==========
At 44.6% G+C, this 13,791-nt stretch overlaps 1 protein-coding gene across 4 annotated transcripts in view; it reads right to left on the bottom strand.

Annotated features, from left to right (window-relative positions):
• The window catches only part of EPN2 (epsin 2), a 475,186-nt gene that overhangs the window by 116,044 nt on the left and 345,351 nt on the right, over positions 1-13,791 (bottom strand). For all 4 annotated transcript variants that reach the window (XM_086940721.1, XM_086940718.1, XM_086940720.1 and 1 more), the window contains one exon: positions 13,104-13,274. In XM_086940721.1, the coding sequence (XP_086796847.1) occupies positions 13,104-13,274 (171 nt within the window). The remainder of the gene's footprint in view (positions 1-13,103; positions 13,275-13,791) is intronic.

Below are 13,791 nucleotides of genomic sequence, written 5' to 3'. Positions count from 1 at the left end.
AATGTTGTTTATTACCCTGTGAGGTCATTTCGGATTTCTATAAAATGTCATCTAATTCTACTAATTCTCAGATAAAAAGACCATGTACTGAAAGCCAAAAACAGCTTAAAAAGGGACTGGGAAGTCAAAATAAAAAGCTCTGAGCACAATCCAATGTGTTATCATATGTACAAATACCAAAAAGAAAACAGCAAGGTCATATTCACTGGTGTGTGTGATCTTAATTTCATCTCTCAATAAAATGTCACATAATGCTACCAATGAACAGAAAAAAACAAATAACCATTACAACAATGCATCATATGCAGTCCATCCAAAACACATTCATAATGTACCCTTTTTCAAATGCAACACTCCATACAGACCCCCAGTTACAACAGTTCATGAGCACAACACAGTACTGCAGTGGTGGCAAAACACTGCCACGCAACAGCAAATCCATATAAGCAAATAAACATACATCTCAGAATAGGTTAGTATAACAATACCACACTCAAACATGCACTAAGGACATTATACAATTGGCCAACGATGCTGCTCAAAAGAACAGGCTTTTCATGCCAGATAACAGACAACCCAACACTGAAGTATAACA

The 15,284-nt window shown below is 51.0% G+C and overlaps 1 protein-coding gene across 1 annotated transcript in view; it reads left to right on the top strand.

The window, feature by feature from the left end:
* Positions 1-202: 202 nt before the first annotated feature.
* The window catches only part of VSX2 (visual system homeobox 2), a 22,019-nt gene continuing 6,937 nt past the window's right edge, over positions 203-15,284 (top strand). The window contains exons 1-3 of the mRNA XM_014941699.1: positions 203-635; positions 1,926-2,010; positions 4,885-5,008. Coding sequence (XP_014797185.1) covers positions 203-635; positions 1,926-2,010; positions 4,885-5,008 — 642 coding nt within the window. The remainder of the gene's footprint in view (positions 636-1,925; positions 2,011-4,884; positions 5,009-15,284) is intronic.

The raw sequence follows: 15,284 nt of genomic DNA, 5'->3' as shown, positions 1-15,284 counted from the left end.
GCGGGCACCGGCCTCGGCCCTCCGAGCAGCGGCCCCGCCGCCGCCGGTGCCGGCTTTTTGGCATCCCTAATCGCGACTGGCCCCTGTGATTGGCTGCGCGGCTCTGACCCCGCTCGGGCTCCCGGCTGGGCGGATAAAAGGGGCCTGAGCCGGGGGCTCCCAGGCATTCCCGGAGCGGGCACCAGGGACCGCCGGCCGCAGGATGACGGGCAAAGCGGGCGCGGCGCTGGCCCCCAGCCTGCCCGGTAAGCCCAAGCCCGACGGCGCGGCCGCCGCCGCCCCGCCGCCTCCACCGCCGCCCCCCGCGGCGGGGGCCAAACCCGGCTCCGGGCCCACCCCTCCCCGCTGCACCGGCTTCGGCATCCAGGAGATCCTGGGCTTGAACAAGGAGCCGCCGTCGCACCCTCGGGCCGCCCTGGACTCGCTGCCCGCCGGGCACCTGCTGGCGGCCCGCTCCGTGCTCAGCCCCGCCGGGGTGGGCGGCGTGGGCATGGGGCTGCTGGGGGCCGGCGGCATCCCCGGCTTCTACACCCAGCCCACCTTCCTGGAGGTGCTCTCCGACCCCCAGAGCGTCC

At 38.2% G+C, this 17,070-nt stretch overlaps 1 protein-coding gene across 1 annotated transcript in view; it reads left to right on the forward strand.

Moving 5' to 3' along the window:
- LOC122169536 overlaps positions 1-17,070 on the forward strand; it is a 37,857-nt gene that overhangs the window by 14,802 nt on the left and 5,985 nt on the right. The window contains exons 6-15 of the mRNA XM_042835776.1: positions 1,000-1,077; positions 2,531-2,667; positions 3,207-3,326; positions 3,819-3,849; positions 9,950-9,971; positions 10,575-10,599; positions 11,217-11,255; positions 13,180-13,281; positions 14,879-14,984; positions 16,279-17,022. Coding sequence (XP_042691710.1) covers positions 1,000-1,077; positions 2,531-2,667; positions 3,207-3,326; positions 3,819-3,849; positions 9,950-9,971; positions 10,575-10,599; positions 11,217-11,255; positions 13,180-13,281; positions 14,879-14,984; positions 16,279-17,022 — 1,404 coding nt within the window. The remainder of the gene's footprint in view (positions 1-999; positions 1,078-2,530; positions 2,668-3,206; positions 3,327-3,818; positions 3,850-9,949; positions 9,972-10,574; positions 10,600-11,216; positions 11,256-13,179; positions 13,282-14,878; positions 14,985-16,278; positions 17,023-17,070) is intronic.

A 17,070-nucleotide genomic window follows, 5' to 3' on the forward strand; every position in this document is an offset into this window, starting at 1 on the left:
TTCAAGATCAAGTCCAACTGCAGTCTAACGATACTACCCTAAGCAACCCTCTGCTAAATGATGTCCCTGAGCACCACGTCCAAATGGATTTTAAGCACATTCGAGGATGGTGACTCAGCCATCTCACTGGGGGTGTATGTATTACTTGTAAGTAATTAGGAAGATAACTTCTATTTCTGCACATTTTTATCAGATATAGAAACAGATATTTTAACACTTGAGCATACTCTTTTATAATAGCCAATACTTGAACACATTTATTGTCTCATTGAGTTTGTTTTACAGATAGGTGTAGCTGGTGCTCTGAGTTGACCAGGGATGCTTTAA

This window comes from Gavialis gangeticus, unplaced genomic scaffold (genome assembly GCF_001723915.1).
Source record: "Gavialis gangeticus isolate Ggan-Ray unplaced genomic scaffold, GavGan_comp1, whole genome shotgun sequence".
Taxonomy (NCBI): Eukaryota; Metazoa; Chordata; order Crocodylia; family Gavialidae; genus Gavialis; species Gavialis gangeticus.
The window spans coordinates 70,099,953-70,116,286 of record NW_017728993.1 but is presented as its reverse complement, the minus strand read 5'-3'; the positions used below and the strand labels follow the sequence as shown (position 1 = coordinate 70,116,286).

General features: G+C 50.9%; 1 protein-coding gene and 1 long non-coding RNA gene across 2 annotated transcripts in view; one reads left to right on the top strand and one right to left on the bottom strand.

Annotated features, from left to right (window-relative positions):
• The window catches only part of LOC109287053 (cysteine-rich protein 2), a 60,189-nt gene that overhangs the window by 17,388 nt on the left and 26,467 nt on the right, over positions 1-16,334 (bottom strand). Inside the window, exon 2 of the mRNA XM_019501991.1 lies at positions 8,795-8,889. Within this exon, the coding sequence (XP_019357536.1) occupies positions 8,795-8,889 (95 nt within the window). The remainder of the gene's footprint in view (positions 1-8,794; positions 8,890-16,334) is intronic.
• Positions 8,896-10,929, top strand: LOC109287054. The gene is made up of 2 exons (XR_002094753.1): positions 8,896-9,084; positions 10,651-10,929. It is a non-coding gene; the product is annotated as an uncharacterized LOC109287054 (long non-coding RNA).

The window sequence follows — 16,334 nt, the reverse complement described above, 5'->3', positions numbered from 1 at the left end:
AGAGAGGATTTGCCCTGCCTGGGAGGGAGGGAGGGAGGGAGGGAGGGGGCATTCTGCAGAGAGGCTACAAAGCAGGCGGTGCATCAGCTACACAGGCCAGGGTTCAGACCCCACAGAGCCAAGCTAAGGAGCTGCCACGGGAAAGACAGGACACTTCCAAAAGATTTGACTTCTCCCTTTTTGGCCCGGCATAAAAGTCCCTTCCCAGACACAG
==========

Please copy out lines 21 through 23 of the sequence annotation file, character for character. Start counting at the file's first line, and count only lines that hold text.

General features: G+C 50.9%; 1 protein-coding gene and 1 long non-coding RNA gene across 2 annotated transcripts in view; one reads left to right on the top strand and one right to left on the bottom strand.

Annotated features, from left to right (window-relative positions):
• The window catches only part of LOC109287053 (cysteine-rich protein 2), a 60,189-nt gene that overhangs the window by 17,388 nt on the left and 26,467 nt on the right, over positions 1-16,334 (bottom strand). Inside the window, exon 2 of the mRNA XM_019501991.1 lies at positions 8,795-8,889. Within this exon, the coding sequence (XP_019357536.1) occupies positions 8,795-8,889 (95 nt within the window). The remainder of the gene's footprint in view (positions 1-8,794; positions 8,890-16,334) is intronic.